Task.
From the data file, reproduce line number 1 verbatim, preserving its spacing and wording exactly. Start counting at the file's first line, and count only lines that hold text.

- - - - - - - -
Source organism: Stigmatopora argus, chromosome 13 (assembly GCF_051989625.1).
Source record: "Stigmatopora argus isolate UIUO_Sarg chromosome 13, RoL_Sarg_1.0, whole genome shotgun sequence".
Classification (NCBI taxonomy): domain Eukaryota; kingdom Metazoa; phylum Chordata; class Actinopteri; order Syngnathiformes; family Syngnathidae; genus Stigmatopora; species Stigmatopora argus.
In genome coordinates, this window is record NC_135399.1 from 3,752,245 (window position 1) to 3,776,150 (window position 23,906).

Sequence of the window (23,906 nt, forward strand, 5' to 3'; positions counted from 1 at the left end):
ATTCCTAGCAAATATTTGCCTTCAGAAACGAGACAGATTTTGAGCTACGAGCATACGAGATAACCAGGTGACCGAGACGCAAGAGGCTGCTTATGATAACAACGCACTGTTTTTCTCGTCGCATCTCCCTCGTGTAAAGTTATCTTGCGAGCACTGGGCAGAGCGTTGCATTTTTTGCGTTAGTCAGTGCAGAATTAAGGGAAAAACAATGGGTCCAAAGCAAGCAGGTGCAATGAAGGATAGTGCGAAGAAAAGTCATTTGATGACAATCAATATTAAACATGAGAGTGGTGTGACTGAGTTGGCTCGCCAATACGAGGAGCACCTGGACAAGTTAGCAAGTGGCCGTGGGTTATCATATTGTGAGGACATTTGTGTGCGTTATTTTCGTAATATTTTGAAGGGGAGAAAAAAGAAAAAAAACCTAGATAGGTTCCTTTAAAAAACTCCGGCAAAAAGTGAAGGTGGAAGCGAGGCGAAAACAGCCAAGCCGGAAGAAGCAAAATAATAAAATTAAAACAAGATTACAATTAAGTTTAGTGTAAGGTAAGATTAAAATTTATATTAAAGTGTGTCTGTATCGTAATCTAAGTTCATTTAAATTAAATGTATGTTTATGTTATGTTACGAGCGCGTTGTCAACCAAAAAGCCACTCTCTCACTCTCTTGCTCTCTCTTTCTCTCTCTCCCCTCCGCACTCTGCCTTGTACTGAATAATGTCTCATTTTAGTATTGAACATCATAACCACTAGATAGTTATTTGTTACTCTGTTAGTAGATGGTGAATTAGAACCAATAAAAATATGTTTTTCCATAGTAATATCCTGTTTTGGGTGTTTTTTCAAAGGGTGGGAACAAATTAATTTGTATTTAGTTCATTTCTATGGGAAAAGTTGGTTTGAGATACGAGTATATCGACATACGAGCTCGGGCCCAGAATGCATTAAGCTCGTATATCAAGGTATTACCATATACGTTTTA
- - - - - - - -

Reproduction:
Source organism: Stigmatopora argus, chromosome 13 (assembly GCF_051989625.1).